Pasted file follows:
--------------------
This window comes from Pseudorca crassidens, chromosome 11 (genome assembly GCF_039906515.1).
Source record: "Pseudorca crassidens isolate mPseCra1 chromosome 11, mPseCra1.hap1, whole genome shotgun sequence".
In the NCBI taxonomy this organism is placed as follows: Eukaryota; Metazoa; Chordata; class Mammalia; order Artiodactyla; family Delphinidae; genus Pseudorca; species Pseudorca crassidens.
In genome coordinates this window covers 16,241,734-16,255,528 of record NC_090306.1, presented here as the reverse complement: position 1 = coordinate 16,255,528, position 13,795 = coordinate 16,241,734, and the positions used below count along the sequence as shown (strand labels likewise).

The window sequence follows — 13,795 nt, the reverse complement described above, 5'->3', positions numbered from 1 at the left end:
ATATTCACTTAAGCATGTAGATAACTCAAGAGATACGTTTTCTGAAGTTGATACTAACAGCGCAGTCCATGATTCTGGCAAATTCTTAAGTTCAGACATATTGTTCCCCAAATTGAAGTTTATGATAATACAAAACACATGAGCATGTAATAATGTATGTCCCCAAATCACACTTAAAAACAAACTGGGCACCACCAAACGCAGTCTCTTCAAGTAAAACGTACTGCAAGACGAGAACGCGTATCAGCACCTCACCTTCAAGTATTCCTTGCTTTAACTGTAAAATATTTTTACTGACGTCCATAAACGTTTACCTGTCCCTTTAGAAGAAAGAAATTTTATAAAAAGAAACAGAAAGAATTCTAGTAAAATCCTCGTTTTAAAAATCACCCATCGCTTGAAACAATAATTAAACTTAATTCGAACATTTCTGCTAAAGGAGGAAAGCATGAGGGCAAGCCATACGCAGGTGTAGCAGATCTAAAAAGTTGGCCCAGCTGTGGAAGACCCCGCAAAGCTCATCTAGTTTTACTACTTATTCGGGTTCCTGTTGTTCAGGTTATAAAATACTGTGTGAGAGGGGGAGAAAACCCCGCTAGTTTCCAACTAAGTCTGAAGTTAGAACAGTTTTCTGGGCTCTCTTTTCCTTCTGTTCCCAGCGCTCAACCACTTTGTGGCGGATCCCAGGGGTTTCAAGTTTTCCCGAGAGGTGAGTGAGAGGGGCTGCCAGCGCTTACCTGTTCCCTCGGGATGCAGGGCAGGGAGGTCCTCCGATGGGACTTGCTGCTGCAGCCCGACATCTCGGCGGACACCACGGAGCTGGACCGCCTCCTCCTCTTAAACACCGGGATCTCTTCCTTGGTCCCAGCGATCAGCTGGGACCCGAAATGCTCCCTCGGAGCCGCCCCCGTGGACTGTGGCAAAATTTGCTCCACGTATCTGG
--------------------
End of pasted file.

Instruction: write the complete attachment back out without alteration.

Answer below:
This window comes from Pseudorca crassidens, chromosome 11 (genome assembly GCF_039906515.1).
Source record: "Pseudorca crassidens isolate mPseCra1 chromosome 11, mPseCra1.hap1, whole genome shotgun sequence".
In the NCBI taxonomy this organism is placed as follows: Eukaryota; Metazoa; Chordata; class Mammalia; order Artiodactyla; family Delphinidae; genus Pseudorca; species Pseudorca crassidens.
In genome coordinates this window covers 16,241,734-16,255,528 of record NC_090306.1, presented here as the reverse complement: position 1 = coordinate 16,255,528, position 13,795 = coordinate 16,241,734, and the positions used below count along the sequence as shown (strand labels likewise).

The window sequence follows — 13,795 nt, the reverse complement described above, 5'->3', positions numbered from 1 at the left end:
ATATTCACTTAAGCATGTAGATAACTCAAGAGATACGTTTTCTGAAGTTGATACTAACAGCGCAGTCCATGATTCTGGCAAATTCTTAAGTTCAGACATATTGTTCCCCAAATTGAAGTTTATGATAATACAAAACACATGAGCATGTAATAATGTATGTCCCCAAATCACACTTAAAAACAAACTGGGCACCACCAAACGCAGTCTCTTCAAGTAAAACGTACTGCAAGACGAGAACGCGTATCAGCACCTCACCTTCAAGTATTCCTTGCTTTAACTGTAAAATATTTTTACTGACGTCCATAAACGTTTACCTGTCCCTTTAGAAGAAAGAAATTTTATAAAAAGAAACAGAAAGAATTCTAGTAAAATCCTCGTTTTAAAAATCACCCATCGCTTGAAACAATAATTAAACTTAATTCGAACATTTCTGCTAAAGGAGGAAAGCATGAGGGCAAGCCATACGCAGGTGTAGCAGATCTAAAAAGTTGGCCCAGCTGTGGAAGACCCCGCAAAGCTCATCTAGTTTTACTACTTATTCGGGTTCCTGTTGTTCAGGTTATAAAATACTGTGTGAGAGGGGGAGAAAACCCCGCTAGTTTCCAACTAAGTCTGAAGTTAGAACAGTTTTCTGGGCTCTCTTTTCCTTCTGTTCCCAGCGCTCAACCACTTTGTGGCGGATCCCAGGGGTTTCAAGTTTTCCCGAGAGGTGAGTGAGAGGGGCTGCCAGCGCTTACCTGTTCCCTCGGGATGCAGGGCAGGGAGGTCCTCCGATGGGACTTGCTGCTGCAGCCCGACATCTCGGCGGACACCACGGAGCTGGACCGCCTCCTCCTCTTAAACACCGGGATCTCTTCCTTGGTCCCAGCGATCAGCTGGGACCCGAAATGCTCCCTCGGAGCCGCCCCCGTGGACTGTGGCAAAATTTGCTCCACGTATCTGG